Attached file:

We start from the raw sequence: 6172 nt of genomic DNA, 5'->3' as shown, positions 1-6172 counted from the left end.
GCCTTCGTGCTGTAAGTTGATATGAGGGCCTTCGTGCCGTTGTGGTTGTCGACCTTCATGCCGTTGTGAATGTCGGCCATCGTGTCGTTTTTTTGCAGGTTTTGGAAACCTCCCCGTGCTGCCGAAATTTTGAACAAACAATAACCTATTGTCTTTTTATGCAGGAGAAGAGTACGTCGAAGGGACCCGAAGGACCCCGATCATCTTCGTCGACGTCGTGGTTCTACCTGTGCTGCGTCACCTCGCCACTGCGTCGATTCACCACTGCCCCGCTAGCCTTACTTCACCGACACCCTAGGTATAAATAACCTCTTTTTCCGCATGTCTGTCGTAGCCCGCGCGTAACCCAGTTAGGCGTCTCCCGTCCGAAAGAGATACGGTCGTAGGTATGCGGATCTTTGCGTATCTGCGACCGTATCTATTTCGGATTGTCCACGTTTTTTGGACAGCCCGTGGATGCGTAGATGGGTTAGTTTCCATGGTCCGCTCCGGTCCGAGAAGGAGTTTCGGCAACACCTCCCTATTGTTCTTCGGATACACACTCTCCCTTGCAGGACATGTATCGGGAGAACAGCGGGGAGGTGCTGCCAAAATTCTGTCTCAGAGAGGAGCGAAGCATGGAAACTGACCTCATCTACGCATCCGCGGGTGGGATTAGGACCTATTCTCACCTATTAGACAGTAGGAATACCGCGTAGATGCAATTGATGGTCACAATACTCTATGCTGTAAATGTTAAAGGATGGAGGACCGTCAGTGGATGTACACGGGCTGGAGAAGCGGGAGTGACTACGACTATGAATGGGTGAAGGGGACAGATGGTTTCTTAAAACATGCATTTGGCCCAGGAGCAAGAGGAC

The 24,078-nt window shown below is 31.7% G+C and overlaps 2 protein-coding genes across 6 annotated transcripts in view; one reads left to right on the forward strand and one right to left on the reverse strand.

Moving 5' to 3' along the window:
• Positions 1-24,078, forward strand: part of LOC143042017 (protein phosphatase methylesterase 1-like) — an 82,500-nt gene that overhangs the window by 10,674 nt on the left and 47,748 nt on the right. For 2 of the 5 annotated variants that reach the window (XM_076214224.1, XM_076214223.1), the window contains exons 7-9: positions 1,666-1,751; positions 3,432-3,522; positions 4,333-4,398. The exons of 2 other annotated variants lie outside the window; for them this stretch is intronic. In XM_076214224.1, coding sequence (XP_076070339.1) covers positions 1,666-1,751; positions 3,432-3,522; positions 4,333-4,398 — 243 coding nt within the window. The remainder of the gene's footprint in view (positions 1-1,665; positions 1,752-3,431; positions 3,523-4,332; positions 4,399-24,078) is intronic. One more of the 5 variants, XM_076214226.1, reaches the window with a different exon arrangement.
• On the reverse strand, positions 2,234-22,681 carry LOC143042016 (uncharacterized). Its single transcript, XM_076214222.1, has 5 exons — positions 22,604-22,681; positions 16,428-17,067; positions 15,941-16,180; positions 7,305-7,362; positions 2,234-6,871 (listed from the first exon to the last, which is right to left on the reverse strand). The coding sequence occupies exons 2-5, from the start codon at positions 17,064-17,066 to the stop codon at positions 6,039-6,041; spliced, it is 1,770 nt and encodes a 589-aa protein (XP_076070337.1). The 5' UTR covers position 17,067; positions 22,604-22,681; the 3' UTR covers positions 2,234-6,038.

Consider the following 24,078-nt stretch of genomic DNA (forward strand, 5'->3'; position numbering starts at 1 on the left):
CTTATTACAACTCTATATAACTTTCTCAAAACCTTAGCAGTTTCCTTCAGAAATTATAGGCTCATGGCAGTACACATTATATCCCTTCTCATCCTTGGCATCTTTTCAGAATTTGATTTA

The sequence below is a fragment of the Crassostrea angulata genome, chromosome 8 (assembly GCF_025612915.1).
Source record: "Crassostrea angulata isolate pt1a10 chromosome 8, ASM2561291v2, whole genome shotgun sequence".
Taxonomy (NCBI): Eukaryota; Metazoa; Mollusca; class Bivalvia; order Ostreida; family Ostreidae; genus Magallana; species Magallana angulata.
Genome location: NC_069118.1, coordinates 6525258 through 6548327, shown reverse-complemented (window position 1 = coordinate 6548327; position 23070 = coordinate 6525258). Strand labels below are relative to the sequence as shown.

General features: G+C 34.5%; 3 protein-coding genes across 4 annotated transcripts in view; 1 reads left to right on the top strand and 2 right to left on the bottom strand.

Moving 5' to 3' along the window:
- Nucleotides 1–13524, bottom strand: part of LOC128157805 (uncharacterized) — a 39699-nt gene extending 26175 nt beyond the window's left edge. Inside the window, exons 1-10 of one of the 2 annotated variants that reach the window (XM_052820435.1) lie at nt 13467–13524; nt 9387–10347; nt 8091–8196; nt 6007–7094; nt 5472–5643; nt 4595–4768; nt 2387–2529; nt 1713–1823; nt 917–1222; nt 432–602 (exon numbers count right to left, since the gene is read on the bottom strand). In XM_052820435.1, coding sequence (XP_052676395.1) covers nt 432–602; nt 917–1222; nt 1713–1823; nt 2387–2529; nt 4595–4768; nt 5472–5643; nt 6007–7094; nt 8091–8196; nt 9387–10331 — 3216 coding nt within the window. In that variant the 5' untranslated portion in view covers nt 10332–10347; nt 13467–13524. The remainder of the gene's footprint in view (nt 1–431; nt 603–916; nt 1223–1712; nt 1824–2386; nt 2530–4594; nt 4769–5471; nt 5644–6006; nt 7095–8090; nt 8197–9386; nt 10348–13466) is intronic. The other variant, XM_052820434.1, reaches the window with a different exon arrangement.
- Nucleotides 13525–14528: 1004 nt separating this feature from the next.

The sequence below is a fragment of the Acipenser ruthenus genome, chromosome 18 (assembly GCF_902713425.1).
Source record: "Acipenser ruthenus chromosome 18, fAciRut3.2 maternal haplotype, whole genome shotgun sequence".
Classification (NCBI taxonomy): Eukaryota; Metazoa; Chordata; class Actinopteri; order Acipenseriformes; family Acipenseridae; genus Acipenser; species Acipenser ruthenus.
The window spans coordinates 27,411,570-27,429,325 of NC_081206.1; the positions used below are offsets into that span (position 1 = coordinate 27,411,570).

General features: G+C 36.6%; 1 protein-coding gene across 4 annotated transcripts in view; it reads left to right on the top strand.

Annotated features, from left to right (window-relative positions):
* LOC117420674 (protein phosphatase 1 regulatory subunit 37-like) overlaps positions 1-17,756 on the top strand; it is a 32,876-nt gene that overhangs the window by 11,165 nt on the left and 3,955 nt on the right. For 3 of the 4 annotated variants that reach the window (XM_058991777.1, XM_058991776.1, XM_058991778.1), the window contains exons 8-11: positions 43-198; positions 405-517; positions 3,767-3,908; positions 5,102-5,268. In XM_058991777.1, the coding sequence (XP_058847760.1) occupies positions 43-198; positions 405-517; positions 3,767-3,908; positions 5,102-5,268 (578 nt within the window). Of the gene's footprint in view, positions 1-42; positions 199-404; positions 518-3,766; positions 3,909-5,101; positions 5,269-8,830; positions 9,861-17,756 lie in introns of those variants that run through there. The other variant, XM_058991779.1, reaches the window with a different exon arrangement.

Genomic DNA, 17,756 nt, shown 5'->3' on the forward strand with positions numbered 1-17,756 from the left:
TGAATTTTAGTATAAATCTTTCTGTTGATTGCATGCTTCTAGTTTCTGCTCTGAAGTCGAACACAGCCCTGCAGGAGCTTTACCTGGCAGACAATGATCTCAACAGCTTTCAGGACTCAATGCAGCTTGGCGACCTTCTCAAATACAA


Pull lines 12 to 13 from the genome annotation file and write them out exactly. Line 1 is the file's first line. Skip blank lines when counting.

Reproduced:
Genome location: NC_069118.1, coordinates 6525258 through 6548327, shown reverse-complemented (window position 1 = coordinate 6548327; position 23070 = coordinate 6525258). Strand labels below are relative to the sequence as shown.

General features: G+C 34.5%; 3 protein-coding genes across 4 annotated transcripts in view; 1 reads left to right on the top strand and 2 right to left on the bottom strand.